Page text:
Mauritius has lately seen a decline in the number of students opting for science. According to the Mauritius Research Council (2004) "increasingly science is becoming less popular in schools. Furthermore, less than 30% of the pupils doing school certificate will opt for science". There are many reasons for this. The science subjects are often considered to be difficult and there is a perceived lack of job opportunities. The low ratio of scientist to population in Mauritius does not augur well for the future. There is a need to produce a critical mass of broad based and specialized scientists during the coming decades to facilitate the emergence of the knowledge economy to serve the region (Education strategic plan, 114).
This chapter attempts to shed some light on the occurrence of the decline of popularity of science subjects and the situation in Mauritius.This introductory chapter also discusses the reasons behind my choice for the research focus, aims and sub questions.
1.1. Education in Mauritius
"Education encompasses teaching and learning specific skills and something less tangible but more profound: the imparting of knowledge, good judgment and wisdom". (Rughooputh, 2005, p.2). Moving from a mono-crop based economy to a more diverse and complex economic structure which is spreading its reach towards the service sector, Mauritius is now one of the leading nations in terms of economic growth in the African and Indian Ocean region. If Mauritius aims at becoming a globally competitive nation, it is critical that the country "shores up its capacity in Tertiary Education, in Science, Technology and Innovation (STI) and in human resources generally" (Budget Speech, 2008-2009, p.11.).
Education is vital to a nation addressing human development, satisfying employment and in setting the pace for social mobility. It is also of crucial importance in providing a highly skilled labor force as per the economic requirements of the challenges of time.
(Rughooputh,2000 ,pp 1-17 )
The ultimate objective of any educational enterprise is to improve student achievement so that individuals may fulfil their personal aspirations and become contributing members of society. Improving student achievement and attaining excellence is hard. According to Classen (1999) it is by equipping children with knowledge, skills and attitudes that we can ensure that they become full fledged citizens and self directed life long learners who can co-exist in a world characterized by diversity and pluralism.
1.2 Importance and role of Science education
Recent studies on the status of science and technology in Mauritius, focusing on the education sector, show that science as a subject is becoming increasingly less attractive to pupils, as is the case in many countries across the world. (Suddhoo, 2003).
Our current lacking in science could have implications on the quality of our human resource, particularly within the context of the vision of transforming the country into a Cyber island. There needs to be a complete review of the teaching and learning of science in schools. The current state of affairs is already leading to pupils and students shying away from science for many reasons varying from science to be perceived as a difficult subject to the lack of career opportunities for those opting for scientific subjects. (Education strategic plan., 2008-2020, p. 62).
1.3. Importance of language in science education
Reasoning and argument, so essential to communication in science, proceed in words. The more contentious the argument, the simpler and more charged the words (Hoffmann, 1988).
The choice of the language of instruction used in school is of utmost importance. This is an issue that needs attention in Mauritius especially in view of its specificity and also the socio-economically disadvantaged areas where both family and community exposure to the English language (the 'official' language of instruction - and assessment - in schools) is limited. (Education Strategic plan., 2008-2020, p. 38).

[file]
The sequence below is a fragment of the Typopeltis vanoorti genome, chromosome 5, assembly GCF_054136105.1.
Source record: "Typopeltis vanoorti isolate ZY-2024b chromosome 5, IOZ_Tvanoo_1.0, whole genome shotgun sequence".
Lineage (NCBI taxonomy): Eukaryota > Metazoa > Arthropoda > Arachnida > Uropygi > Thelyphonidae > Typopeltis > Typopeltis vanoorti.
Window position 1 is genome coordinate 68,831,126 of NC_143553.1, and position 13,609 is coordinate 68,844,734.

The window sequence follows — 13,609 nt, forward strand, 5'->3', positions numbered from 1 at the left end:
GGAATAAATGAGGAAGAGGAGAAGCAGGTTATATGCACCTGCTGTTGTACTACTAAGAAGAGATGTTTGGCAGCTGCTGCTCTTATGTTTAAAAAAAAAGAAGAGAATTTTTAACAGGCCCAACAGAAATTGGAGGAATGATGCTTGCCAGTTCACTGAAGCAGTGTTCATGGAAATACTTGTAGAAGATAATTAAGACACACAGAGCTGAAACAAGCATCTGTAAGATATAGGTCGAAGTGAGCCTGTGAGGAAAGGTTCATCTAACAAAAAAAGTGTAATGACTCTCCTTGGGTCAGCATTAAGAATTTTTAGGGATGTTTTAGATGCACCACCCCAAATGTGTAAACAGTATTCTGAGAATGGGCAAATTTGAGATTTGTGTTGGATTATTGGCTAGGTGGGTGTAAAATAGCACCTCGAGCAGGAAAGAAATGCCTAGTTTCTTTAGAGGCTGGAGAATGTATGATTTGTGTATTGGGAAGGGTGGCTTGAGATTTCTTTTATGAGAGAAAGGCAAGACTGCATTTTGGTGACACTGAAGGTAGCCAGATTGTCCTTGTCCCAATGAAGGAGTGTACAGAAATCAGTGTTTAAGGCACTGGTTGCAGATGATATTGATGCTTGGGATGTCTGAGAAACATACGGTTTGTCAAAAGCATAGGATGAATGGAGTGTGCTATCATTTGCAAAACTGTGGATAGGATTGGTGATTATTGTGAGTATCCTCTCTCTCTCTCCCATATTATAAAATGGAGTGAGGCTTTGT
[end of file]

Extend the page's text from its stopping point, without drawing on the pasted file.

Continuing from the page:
The use of English in examinations is not going to change in the near future though in the new education strategic plan proposed by the current education minister there was mention for a need of broad based national consultation concerning the change of the 'official' language of instruction and assessment. (Education Strategic plan., 2008-2020, p 38). The use of the language of instruction used in schools is of utmost importance to ensure that all the students learn effectively. Mauritian children have a great resource- bilinguism and sometimes even trilinguism. However, this causes some problems in schools. For example, there is quite a lot of Creole interference in classes especially for low ability students
1.4 Professional context and research focus
Our island has a highly diverse population. The official language is English whereas the vernacular language is Creole. According to the latest census (2000) Creole is spoken and used in daily interactions by 80.5% of the population, and English is spoken and used in daily interactions by less than 1% of the population. Students entering the secondary schools therefore, come from a Creole-speaking environment and English is the language of instruction in schools is English.
My concern is that the quality of results is poor. As an educator, I have the interests of my pupils at heart. From discussions with my own students and colleagues, one prominent issue stuck out. Students have difficulties with the medium of language (that is English).According to the latest census (2000), English - although it is the 'official' language of the state (and thus, the official language of instruction in schools) is spoken and used in daily interactions by less than 1% of the population. There is a major problem in the writing, reading and understanding the language of biology and consequently the pupils do not manage to reach the adequate level of scientific literacy. This is mainly because at the heart of science is a language concept: asking and answering questions.